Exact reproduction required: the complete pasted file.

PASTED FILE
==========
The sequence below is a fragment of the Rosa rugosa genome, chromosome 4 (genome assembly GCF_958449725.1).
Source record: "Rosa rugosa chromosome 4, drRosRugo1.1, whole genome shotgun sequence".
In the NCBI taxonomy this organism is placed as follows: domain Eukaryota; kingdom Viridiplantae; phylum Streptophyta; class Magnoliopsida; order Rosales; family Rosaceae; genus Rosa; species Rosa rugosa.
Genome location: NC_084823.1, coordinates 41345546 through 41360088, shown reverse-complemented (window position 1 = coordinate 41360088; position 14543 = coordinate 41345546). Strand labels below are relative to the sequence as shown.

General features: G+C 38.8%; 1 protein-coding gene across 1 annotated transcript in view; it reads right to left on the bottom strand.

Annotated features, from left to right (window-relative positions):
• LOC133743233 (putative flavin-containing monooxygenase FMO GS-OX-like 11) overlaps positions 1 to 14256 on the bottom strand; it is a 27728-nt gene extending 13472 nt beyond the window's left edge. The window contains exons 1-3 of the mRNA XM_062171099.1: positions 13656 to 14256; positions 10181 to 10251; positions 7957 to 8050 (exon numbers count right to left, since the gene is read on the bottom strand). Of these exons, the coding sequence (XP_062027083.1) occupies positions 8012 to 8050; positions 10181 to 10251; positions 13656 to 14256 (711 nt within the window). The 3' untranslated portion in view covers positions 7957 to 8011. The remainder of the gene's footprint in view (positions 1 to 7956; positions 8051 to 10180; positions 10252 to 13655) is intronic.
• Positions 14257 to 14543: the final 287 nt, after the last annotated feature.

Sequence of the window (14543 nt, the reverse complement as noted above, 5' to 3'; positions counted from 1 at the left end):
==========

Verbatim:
The sequence below is a fragment of the Rosa rugosa genome, chromosome 4 (genome assembly GCF_958449725.1).
Source record: "Rosa rugosa chromosome 4, drRosRugo1.1, whole genome shotgun sequence".
In the NCBI taxonomy this organism is placed as follows: domain Eukaryota; kingdom Viridiplantae; phylum Streptophyta; class Magnoliopsida; order Rosales; family Rosaceae; genus Rosa; species Rosa rugosa.
Genome location: NC_084823.1, coordinates 41345546 through 41360088, shown reverse-complemented (window position 1 = coordinate 41360088; position 14543 = coordinate 41345546). Strand labels below are relative to the sequence as shown.

General features: G+C 38.8%; 1 protein-coding gene across 1 annotated transcript in view; it reads right to left on the bottom strand.

Annotated features, from left to right (window-relative positions):
• LOC133743233 (putative flavin-containing monooxygenase FMO GS-OX-like 11) overlaps positions 1 to 14256 on the bottom strand; it is a 27728-nt gene extending 13472 nt beyond the window's left edge. The window contains exons 1-3 of the mRNA XM_062171099.1: positions 13656 to 14256; positions 10181 to 10251; positions 7957 to 8050 (exon numbers count right to left, since the gene is read on the bottom strand). Of these exons, the coding sequence (XP_062027083.1) occupies positions 8012 to 8050; positions 10181 to 10251; positions 13656 to 14256 (711 nt within the window). The 3' untranslated portion in view covers positions 7957 to 8011. The remainder of the gene's footprint in view (positions 1 to 7956; positions 8051 to 10180; positions 10252 to 13655) is intronic.
• Positions 14257 to 14543: the final 287 nt, after the last annotated feature.

Sequence of the window (14543 nt, the reverse complement as noted above, 5' to 3'; positions counted from 1 at the left end):